There is much to be said for the views of the Commission in this regard, but in the interest of brevity, this approach favors what amounts to wholesale deregulation in the interest of deference absent any analysis of the potential individual customer and systemic consequences. Congress did not intend for the Commission to use its section 4(c) exemptive authority to engage in “wide scale deregulation of markets falling within the ambit of the Act,” so it seems even more egregious that it would attempt to reach beyond the Act to empower U.S. customers to act outside of the Commission’s jurisdiction as conduits of risk. Indeed, given the Commission’s own struggles with the application of the U.S. Bankruptcy Code, I am especially curious to hear from U.S customers seeking to hedge risk or access non-U.S. swaps markets as to whether the Commission’s proposed “caveat emptor” notice model would satisfy the rigors of internal risk management.
In issuing this dissent, I have only touched upon the many issues of concern raised by the Supplemental Proposal. With each reading, I find myself questioning how the 2018 Proposal morphed from a “Project Kiss” initiative to codify the policies and procedures currently followed by the Commission with respect to granting exemptions from DCO registration—which we have historically used sparingly—into a quest to capture a concept of how U.S. swaps customers may fare outside the protections offered through operation of the U.S Bankruptcy Code and protections offered by the CEA and Commission regulations. I believe that the Commission has acted in haste, without due consideration of the risks to individuals and the financial system, and outside its authority. I remain hopeful that the public comment period will provide ample time and opportunity for thoughtful consideration and response to the critical questions posed directly and issues raised by the Supplemental Proposal.
Despite today’s dissent, and as I have said many times before, I look forward to working with my colleagues on cross-border policies that will meet our core responsibilities of promoting safe, transparent and fair markets, while supporting global market access through responsible rule-makings that further harmonize our rules with international partners.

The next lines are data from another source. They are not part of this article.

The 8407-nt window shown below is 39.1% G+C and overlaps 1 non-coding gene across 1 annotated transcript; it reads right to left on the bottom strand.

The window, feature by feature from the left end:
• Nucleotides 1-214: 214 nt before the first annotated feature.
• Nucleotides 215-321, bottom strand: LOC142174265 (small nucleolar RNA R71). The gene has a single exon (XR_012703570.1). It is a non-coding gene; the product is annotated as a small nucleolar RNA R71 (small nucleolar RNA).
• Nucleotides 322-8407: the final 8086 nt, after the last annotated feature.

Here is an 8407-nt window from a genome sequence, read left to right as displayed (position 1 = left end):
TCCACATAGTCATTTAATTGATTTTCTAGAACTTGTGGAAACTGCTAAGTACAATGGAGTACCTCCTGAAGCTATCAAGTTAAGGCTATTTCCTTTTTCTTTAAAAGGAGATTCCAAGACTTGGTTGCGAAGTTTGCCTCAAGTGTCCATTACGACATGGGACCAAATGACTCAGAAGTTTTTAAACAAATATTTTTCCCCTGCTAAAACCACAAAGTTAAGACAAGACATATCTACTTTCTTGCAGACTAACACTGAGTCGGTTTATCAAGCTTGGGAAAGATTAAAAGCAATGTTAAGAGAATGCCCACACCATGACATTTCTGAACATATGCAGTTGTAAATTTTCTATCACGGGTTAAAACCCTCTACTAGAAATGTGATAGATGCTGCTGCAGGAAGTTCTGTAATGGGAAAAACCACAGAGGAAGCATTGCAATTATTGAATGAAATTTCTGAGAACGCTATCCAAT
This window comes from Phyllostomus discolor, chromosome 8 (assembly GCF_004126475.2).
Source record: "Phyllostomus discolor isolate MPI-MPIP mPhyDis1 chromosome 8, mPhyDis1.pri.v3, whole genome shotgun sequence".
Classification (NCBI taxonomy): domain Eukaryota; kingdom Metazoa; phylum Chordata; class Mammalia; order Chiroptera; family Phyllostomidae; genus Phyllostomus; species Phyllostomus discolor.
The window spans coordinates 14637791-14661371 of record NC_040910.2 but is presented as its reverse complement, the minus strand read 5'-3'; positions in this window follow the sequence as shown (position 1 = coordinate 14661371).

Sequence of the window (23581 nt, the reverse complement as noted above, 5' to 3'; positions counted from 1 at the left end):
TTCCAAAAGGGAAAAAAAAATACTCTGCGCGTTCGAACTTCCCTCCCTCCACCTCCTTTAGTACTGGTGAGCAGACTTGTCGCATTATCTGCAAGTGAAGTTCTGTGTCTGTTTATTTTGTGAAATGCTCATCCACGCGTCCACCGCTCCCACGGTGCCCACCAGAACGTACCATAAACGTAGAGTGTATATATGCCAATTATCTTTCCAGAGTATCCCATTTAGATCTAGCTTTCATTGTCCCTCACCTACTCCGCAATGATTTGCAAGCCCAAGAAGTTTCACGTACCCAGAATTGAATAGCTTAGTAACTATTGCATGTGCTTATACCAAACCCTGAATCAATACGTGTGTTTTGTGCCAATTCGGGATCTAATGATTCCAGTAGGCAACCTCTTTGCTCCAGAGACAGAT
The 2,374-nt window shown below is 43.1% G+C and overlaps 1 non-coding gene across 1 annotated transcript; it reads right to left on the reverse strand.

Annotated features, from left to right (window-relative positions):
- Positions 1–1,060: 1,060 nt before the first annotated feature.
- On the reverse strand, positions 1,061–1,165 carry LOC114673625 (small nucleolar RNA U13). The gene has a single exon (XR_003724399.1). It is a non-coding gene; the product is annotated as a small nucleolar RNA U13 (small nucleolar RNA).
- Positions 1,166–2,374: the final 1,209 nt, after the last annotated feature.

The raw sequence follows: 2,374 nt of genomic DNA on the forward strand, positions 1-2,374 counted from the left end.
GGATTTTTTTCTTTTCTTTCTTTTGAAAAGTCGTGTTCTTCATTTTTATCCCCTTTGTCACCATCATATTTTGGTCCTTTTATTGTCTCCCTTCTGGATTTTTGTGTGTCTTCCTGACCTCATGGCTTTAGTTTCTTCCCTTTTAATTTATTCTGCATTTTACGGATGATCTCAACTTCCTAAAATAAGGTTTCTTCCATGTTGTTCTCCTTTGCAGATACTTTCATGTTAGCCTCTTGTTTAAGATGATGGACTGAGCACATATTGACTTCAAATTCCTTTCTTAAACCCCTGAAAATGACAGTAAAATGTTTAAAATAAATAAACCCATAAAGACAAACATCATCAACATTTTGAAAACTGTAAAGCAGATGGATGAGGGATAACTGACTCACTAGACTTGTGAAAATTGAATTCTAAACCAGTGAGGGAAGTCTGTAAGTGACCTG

Exemption from Derivatives Clearing Organization Registration, 83 FR 39923 (proposed Aug. 13, 2018) (the “2018 Proposal”).
 The Supplemental Proposal was drafted ad hoc in a rash attempt to launch a conception of how U.S. swaps customers may fare outside the protections offered through operation of the U.S Bankruptcy Code. The critical financial, market, consumer protection, and systemic risk issues raised by the Supplemental Proposal should be considered in the context of a more fulsome and informed discussion.
 See, e.g., Rostin Behnam, Accountability & Moving Forward, Remarks of Commissioner Rostin Behnam at the FIA Boca 2018 International Futures Industry 43rd Annual Conference, Boca Raton, Florida (Mar. 15, 2018), https://www.cftc.gov/PressRoom/SpeechesTestimony/opabehnam4.
 Supplemental Proposal at Section V.
 See, e.g. CSX Transportation, Inc. v. Surface Transportation Board, 584 F.3d 1076, 1079-81 (D.C. Cir. 2009) (“A final rule qualifies as a logical outgrowth ‘if interested parties ‘should have anticipated’ that the change was possible, and thus reasonably should have filed their comments on the subject during the notice-and-comment period”).
 It seems particularly unfortunate in this instance where some extra time and staff attention may have permitted the Commission to deliberate and vote to issue an entirely separate proposal aimed at addressing timely and emerging concerns in the FCM community.
 See H.R. Rep. No. 102–978, 102d Cong. 2d Sess. 80 (1992).
 2018 Proposal, 83 FR at 39930.